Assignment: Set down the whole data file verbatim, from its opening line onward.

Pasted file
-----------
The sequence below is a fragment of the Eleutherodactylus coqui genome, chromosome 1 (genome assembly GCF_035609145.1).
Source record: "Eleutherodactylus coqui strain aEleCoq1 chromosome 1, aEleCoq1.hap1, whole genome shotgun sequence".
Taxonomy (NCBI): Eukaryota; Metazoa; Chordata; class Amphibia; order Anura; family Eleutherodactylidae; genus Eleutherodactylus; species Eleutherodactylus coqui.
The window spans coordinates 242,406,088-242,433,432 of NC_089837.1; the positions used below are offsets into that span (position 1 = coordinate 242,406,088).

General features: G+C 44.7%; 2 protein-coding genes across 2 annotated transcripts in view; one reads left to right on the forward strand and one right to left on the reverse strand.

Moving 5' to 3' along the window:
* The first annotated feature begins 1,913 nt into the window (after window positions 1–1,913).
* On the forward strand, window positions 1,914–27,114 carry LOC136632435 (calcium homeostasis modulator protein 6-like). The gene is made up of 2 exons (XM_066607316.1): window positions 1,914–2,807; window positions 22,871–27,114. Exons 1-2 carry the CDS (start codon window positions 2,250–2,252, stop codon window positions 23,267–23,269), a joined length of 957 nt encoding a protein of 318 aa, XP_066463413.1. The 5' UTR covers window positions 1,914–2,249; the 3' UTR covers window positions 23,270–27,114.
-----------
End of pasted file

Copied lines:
The sequence below is a fragment of the Eleutherodactylus coqui genome, chromosome 1 (genome assembly GCF_035609145.1).
Source record: "Eleutherodactylus coqui strain aEleCoq1 chromosome 1, aEleCoq1.hap1, whole genome shotgun sequence".
Taxonomy (NCBI): Eukaryota; Metazoa; Chordata; class Amphibia; order Anura; family Eleutherodactylidae; genus Eleutherodactylus; species Eleutherodactylus coqui.
The window spans coordinates 242,406,088-242,433,432 of NC_089837.1; the positions used below are offsets into that span (position 1 = coordinate 242,406,088).

General features: G+C 44.7%; 2 protein-coding genes across 2 annotated transcripts in view; one reads left to right on the forward strand and one right to left on the reverse strand.

Moving 5' to 3' along the window:
* The first annotated feature begins 1,913 nt into the window (after window positions 1–1,913).
* On the forward strand, window positions 1,914–27,114 carry LOC136632435 (calcium homeostasis modulator protein 6-like). The gene is made up of 2 exons (XM_066607316.1): window positions 1,914–2,807; window positions 22,871–27,114. Exons 1-2 carry the CDS (start codon window positions 2,250–2,252, stop codon window positions 23,267–23,269), a joined length of 957 nt encoding a protein of 318 aa, XP_066463413.1. The 5' UTR covers window positions 1,914–2,249; the 3' UTR covers window positions 23,270–27,114.